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Theophylact Lecapenus or (Greek: Θεοφύλακτος Λακαπήνος, Theophylaktos Lekapenos; the first vowel in Lecapenus varies), (917–February 27, 956), Patriarch of Constantinople from February 2, 933 to his death in 956.

Theophylact was the youngest son of Emperor Romanus I Lecapenos by Theodora. Romanys I planned to make his son Patriarch as soon as Nicholas Mysticus died in 925, but two minor patriarchates and a two-year vacancy passed before Theophylact was considered old enough to discharge his duties as patriarch (still he was still only sixteen years old). At this time or before he was castrated to help his career in the church. Theophylaktos was the third patriarch of Constantinople to be the son of an emperor and the only one to have become patriarch during the reign of his father. His patriarchate of just over twenty-three years was unusually long, and his father had secured the support of Pope John XI for his elevation to the patriarchate. Apart from the bastard eunuch Basil, Theophylact was the only male member of the Lecapeni to survive the family's fall from power in 945.

Theophylact supported his father's policies and pursued ecclesiastical ecumenicism, keeping in close contact with the Greek patriarchates of Alexandria and Antioch. He sent missionaries to the Magyars, trying to help the efforts of imperial diplomacy in the late 940s. At about the same time, Theophylact advised his nephew-in-law Emperor Peter I of Bulgaria on the new Bogomil heresy. Theophylact introduced theatrical elements to the Byzantine liturgy, something which was not universally supported by the conservative clergy around him.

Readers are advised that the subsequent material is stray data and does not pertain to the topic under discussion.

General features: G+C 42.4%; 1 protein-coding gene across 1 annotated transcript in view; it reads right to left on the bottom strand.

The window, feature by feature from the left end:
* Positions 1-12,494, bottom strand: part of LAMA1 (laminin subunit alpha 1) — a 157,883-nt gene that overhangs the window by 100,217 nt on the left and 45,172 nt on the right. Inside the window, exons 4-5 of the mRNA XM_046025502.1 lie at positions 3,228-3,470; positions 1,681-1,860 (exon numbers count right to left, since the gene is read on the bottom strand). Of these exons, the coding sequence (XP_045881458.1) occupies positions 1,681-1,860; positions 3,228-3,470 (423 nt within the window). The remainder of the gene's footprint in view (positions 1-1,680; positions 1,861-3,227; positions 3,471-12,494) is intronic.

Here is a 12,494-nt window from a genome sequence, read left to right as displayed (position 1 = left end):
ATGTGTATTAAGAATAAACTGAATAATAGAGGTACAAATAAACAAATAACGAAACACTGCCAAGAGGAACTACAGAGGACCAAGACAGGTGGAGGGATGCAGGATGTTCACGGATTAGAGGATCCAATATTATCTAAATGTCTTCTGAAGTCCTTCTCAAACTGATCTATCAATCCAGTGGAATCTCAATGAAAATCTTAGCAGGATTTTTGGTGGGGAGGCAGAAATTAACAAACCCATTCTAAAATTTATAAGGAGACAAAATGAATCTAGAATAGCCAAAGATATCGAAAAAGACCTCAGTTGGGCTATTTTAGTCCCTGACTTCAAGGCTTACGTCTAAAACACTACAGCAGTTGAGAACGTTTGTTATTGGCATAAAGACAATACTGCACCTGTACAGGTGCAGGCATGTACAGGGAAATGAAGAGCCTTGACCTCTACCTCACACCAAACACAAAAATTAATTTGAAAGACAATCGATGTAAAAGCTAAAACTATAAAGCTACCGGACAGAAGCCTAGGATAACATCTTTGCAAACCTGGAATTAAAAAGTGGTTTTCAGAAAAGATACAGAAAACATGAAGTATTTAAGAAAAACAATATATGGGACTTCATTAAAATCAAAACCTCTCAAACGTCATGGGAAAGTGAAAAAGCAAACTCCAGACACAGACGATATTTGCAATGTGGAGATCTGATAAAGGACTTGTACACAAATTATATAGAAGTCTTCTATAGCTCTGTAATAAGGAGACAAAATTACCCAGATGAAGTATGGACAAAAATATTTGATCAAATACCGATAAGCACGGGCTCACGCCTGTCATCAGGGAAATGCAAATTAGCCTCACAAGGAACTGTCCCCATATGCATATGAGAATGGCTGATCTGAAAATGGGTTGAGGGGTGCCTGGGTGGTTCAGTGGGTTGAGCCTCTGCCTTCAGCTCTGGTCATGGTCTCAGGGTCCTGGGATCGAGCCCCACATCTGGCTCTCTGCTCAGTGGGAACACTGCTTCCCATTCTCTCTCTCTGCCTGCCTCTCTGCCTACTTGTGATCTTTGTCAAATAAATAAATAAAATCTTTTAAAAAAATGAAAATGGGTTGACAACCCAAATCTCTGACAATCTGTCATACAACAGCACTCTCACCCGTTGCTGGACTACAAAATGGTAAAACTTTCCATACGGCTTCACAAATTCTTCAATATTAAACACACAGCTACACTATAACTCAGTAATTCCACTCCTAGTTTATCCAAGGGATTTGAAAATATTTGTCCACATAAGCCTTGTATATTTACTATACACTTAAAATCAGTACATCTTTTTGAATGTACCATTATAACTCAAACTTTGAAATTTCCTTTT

Theophylact's detractors describe him as an irreverent man primarily interested in his huge stable of horses, who was ready to abandon the celebration of Divine Liturgy in Hagia Sophia to be present at the foaling of his favorite mare. Perhaps ironically, Theophylact died after falling from a horse in 956.

Preceded by
Patriarch of Constantinople
Succeeded by


  • The Oxford Dictionary of Byzantium, Oxford University Press, 1991.
  • Warren Treadgold, A History of the Byzantine State and Society. Stanford University Press, 1997.